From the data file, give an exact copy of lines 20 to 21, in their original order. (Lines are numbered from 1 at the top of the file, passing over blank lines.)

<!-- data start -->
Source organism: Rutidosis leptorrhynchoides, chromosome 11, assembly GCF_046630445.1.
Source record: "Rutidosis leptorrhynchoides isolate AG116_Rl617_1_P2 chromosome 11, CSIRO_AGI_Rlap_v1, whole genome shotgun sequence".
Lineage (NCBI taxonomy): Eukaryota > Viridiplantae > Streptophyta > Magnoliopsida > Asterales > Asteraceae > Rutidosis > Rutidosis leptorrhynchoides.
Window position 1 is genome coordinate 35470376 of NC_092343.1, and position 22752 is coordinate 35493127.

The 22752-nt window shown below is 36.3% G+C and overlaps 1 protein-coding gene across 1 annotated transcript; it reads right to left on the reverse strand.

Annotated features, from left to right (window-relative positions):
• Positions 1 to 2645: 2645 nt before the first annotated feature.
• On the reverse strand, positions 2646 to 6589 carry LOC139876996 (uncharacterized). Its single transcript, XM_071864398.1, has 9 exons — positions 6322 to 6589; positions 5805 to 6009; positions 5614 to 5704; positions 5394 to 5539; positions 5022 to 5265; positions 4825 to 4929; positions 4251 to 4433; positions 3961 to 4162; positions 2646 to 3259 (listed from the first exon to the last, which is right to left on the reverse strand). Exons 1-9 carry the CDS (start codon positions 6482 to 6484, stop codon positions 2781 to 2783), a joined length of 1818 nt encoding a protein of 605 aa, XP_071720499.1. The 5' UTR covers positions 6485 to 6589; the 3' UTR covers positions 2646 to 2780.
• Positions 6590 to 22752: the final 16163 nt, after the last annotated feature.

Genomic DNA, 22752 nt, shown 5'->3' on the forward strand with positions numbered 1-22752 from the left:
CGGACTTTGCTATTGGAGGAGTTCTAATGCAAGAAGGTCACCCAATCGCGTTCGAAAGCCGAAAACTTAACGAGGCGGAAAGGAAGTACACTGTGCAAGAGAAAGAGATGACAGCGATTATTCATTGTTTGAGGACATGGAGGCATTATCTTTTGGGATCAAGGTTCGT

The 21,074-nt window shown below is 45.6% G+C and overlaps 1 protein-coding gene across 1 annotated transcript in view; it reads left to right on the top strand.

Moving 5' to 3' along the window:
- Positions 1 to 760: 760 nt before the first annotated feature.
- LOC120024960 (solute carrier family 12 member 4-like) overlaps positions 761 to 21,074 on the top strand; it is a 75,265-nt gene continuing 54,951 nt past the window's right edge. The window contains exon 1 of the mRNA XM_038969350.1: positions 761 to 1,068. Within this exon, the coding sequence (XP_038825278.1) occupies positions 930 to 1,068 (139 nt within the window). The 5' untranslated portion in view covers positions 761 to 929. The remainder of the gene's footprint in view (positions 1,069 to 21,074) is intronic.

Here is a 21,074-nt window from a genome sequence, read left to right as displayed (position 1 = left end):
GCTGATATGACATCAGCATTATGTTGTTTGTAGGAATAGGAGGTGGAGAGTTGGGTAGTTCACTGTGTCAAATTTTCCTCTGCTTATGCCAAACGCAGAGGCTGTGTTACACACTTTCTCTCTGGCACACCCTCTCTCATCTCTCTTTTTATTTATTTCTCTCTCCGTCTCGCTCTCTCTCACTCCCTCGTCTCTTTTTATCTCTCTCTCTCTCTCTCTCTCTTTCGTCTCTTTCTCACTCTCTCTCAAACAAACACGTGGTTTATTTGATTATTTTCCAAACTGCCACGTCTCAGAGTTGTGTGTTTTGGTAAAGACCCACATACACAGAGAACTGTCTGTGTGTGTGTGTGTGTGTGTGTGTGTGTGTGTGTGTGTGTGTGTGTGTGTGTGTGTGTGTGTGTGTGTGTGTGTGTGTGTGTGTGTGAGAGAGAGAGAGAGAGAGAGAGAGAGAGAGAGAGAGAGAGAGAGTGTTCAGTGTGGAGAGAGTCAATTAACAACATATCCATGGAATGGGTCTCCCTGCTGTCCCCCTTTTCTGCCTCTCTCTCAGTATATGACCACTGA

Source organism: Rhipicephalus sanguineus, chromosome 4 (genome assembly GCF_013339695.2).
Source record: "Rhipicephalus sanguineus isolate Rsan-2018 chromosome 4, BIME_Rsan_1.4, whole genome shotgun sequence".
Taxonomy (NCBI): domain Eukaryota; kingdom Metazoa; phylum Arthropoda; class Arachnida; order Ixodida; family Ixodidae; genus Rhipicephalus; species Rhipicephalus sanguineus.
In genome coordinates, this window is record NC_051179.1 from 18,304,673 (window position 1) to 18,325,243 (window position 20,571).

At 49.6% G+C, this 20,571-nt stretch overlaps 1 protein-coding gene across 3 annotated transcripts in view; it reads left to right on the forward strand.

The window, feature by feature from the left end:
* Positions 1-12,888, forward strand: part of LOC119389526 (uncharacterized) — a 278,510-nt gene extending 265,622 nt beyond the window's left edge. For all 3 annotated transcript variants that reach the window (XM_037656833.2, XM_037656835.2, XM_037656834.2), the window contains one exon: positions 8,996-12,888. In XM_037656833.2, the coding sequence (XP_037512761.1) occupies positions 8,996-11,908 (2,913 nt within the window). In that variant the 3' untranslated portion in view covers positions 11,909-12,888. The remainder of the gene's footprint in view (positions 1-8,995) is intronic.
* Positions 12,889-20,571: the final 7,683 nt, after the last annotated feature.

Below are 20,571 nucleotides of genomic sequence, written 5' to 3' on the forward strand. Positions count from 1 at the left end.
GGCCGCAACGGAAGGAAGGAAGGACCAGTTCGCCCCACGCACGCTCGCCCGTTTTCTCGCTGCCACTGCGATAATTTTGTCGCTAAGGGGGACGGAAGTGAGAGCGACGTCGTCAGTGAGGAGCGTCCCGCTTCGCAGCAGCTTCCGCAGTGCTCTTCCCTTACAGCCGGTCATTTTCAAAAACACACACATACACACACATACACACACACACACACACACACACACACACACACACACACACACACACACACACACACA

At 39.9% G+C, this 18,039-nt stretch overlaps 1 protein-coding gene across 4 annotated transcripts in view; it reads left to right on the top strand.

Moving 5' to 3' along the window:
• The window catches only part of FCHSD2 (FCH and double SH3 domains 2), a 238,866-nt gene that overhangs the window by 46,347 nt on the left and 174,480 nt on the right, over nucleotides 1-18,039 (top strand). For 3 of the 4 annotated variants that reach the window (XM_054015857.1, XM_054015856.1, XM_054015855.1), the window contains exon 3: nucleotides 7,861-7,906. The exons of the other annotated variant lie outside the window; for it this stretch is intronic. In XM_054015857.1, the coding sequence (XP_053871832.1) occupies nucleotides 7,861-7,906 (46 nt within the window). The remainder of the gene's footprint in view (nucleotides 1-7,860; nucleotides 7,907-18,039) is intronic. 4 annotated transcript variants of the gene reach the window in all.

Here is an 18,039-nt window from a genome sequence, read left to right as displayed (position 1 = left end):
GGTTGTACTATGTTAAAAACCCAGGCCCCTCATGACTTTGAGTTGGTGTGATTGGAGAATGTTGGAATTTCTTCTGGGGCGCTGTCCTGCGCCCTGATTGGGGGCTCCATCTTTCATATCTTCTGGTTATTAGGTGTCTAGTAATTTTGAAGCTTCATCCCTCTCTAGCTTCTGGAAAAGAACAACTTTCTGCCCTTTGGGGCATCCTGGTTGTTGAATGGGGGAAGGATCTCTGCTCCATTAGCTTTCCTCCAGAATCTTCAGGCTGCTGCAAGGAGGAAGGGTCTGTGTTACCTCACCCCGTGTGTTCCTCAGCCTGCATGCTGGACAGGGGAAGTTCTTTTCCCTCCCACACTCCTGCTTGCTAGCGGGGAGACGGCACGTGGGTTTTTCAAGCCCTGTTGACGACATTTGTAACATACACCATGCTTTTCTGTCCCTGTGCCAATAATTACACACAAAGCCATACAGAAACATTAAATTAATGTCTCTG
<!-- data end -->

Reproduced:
Taxonomy (NCBI): domain Eukaryota; kingdom Metazoa; phylum Arthropoda; class Arachnida; order Ixodida; family Ixodidae; genus Rhipicephalus; species Rhipicephalus sanguineus.
In genome coordinates, this window is record NC_051179.1 from 18,304,673 (window position 1) to 18,325,243 (window position 20,571).